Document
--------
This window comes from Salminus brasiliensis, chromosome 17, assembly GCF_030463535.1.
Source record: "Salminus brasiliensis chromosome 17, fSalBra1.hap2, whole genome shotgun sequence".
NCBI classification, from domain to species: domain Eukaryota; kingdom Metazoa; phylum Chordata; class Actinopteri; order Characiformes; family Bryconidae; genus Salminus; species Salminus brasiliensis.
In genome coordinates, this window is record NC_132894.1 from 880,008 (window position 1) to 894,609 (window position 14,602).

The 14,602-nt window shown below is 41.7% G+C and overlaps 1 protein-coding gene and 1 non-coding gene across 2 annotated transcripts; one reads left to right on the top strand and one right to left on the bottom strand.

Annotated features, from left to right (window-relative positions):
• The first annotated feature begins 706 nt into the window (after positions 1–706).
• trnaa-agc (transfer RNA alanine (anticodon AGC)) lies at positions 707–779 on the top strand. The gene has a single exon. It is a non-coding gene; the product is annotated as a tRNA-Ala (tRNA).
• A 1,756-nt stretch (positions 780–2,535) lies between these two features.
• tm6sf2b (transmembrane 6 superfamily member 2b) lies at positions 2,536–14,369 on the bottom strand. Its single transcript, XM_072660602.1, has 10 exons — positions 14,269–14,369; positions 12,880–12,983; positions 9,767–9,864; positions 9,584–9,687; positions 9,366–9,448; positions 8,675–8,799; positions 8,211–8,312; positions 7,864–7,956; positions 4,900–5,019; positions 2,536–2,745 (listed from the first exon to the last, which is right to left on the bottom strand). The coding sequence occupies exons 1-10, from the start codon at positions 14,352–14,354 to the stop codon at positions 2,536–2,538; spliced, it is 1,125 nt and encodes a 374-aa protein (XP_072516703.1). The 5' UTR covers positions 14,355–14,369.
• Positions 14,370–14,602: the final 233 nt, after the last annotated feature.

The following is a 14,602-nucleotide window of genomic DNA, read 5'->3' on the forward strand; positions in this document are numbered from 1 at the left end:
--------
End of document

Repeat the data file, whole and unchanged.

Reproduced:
This window comes from Salminus brasiliensis, chromosome 17, assembly GCF_030463535.1.
Source record: "Salminus brasiliensis chromosome 17, fSalBra1.hap2, whole genome shotgun sequence".
NCBI classification, from domain to species: domain Eukaryota; kingdom Metazoa; phylum Chordata; class Actinopteri; order Characiformes; family Bryconidae; genus Salminus; species Salminus brasiliensis.
In genome coordinates, this window is record NC_132894.1 from 880,008 (window position 1) to 894,609 (window position 14,602).

The 14,602-nt window shown below is 41.7% G+C and overlaps 1 protein-coding gene and 1 non-coding gene across 2 annotated transcripts; one reads left to right on the top strand and one right to left on the bottom strand.

Annotated features, from left to right (window-relative positions):
• The first annotated feature begins 706 nt into the window (after positions 1–706).
• trnaa-agc (transfer RNA alanine (anticodon AGC)) lies at positions 707–779 on the top strand. The gene has a single exon. It is a non-coding gene; the product is annotated as a tRNA-Ala (tRNA).
• A 1,756-nt stretch (positions 780–2,535) lies between these two features.
• tm6sf2b (transmembrane 6 superfamily member 2b) lies at positions 2,536–14,369 on the bottom strand. Its single transcript, XM_072660602.1, has 10 exons — positions 14,269–14,369; positions 12,880–12,983; positions 9,767–9,864; positions 9,584–9,687; positions 9,366–9,448; positions 8,675–8,799; positions 8,211–8,312; positions 7,864–7,956; positions 4,900–5,019; positions 2,536–2,745 (listed from the first exon to the last, which is right to left on the bottom strand). The coding sequence occupies exons 1-10, from the start codon at positions 14,352–14,354 to the stop codon at positions 2,536–2,538; spliced, it is 1,125 nt and encodes a 374-aa protein (XP_072516703.1). The 5' UTR covers positions 14,355–14,369.
• Positions 14,370–14,602: the final 233 nt, after the last annotated feature.

The following is a 14,602-nucleotide window of genomic DNA, read 5'->3' on the forward strand; positions in this document are numbered from 1 at the left end: